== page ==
Cannabis is now generally recognized as a contributory cause of schizophrenia. Although psychosis develops in only a small minority of cannabis users, when you consider that almost 200 million people worldwide use cannabis, the number of people who suffer cannabis-induced psychosis is likely to be in the millions, and the impact on mental health services is significant. The proportion of psychosis that has been attributed to cannabis use in different countries ranges from 8% to 24%, depending, in part, on the prevalence of use and the potency of the cannabis.16
Politicians have the difficult job of balancing the enjoyment that many people get from cannabis against the harm that afflicts some people. Furthermore, cannabis can alleviate chronic pain or symptoms associated with chemotherapy. Medical marijuana may be largely a cover used by the increasingly powerful marijuana industry to introduce recreational use, but research into the numerous components of cannabis should be encouraged, since it may produce drugs with important therapeutic uses.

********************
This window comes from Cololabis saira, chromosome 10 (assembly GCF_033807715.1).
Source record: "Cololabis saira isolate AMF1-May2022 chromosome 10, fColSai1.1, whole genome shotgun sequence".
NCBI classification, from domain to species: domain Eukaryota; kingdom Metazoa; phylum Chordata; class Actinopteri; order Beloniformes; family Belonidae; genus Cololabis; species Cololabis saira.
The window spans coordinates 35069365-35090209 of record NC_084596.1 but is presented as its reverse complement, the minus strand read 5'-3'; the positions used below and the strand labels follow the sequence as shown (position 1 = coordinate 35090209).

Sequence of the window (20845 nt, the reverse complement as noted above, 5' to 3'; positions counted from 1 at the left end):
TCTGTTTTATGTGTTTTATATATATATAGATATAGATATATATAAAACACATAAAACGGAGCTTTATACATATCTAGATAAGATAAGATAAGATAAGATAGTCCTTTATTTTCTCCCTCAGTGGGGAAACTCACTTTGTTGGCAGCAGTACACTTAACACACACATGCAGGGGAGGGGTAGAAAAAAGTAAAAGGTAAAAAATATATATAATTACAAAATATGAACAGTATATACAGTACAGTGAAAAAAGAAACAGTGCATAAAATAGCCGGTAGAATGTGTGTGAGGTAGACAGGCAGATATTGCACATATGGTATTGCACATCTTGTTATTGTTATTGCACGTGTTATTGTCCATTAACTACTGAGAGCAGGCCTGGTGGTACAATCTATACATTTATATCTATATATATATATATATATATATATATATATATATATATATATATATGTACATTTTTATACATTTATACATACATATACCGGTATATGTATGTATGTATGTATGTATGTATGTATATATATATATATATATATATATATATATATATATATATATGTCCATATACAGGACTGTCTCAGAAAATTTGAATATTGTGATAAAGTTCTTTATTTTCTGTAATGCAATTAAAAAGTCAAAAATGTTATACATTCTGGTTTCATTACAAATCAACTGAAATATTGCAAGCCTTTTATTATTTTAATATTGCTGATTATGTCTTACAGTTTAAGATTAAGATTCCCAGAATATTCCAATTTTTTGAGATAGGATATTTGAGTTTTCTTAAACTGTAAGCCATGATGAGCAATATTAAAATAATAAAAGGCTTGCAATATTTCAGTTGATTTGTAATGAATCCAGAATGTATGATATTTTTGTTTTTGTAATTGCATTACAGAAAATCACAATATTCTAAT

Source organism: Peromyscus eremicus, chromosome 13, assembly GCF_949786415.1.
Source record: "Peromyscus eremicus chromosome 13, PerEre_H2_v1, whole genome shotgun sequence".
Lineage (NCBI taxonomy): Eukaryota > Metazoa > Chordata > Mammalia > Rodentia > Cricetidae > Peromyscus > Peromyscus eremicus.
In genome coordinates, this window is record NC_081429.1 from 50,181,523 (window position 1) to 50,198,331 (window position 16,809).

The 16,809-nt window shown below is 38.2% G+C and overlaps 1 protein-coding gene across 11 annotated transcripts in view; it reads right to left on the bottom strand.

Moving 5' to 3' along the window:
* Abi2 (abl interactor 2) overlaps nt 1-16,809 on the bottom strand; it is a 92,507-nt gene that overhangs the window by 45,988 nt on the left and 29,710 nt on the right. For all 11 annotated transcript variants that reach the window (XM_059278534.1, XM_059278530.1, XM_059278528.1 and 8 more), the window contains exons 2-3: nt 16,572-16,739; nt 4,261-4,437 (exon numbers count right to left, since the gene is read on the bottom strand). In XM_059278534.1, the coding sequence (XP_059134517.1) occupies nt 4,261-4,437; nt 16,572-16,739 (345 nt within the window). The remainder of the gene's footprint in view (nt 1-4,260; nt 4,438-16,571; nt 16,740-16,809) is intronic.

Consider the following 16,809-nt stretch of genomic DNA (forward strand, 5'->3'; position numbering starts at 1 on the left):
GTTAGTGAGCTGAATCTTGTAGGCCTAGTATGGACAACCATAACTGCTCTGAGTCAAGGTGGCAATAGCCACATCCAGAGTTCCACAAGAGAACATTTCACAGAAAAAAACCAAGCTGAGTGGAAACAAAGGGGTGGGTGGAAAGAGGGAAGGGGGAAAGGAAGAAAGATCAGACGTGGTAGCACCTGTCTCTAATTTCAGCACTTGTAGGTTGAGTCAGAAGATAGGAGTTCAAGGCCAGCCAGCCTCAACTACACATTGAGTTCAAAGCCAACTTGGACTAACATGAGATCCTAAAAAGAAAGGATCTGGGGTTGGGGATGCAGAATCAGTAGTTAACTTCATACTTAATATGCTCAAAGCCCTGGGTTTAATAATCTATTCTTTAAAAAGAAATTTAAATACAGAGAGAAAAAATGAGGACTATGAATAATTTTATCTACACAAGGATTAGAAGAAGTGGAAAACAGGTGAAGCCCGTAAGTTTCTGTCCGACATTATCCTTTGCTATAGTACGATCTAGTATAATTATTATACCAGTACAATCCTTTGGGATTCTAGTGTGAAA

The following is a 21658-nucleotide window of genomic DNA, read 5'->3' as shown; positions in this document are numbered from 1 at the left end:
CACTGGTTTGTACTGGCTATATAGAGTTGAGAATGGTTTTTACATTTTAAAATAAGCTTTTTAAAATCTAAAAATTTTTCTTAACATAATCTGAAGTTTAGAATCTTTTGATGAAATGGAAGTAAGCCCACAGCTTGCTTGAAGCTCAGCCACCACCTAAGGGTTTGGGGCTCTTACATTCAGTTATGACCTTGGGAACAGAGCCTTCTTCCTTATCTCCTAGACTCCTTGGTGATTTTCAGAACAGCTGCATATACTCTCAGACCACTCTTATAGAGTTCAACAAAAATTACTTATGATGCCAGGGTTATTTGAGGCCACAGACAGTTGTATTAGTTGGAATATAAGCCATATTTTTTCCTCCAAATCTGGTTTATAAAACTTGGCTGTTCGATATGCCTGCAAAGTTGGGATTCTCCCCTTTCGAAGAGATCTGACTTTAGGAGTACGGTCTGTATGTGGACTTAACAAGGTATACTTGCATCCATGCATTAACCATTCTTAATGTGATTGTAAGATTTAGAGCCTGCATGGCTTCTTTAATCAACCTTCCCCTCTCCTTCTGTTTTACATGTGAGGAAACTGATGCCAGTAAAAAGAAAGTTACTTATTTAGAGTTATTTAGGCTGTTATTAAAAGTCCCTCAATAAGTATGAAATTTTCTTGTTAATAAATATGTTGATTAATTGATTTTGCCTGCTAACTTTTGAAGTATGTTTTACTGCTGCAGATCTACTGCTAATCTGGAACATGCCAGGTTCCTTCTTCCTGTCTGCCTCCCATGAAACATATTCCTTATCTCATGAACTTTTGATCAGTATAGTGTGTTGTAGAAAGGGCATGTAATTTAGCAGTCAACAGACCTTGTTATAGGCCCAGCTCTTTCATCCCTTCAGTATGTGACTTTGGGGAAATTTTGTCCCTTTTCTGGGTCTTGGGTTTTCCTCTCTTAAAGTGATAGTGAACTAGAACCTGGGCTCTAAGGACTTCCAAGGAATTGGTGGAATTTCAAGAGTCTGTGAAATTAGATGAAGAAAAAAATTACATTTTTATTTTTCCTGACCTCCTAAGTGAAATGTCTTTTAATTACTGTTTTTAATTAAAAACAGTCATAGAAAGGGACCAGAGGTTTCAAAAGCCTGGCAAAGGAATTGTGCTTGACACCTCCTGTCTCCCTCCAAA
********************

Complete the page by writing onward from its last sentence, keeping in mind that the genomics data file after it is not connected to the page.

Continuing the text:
Current trends are toward relaxing laws on cannabis, but no one knows the likely outcome. Will legalization mean an increase in consumption? Early reports from Colorado and Washington suggest an increase. Will this have knock-on effects on use by those in their early teens who seem most susceptible to adverse effects? Will the mental health and addiction services be able to cope? How effective will educational campaigns regarding the risks of regular use of high-potency cannabis or synthetic cannabinoids be? Might a simple genetic test reveal who is most likely to suffer adverse mental effects?
Many questions remain to be answered. In the meantime, as cannabis use continues to win acceptance, psychiatrists are likely to see more of the casualties.
Sir Robin Murray is Professor of Psychiatric Research at the Institute of Psychiatry, King’s College London. He has received honoraria for lectures from Janssen, Lundbeck, Otsuka, Bristol-Myers Squibb, and Roche.
1. Hall W. What has research over the past two decades revealed about the adverse health effects of recreational cannabis use? Addiction. 2015;110:19-35.
2. Silins E, Horwood LJ, Patton GC, et al; Cannabis Cohorts Research Consortium. Young adult sequelae of adolescent cannabis use: an integrative analysis. Lancet Psychiatry. 2014;1:286-293.
3. Solowij N. Cannabis and Cognitive Functioning. Cambridge, UK: Cambridge University Press; 1998.
4. Casadio P, Fernandes C, Murray RM, Di Forti M. Cannabis use in young people: the risk for schizophrenia. Neurosci Biobehav Rev. 2011;35:1779-1787.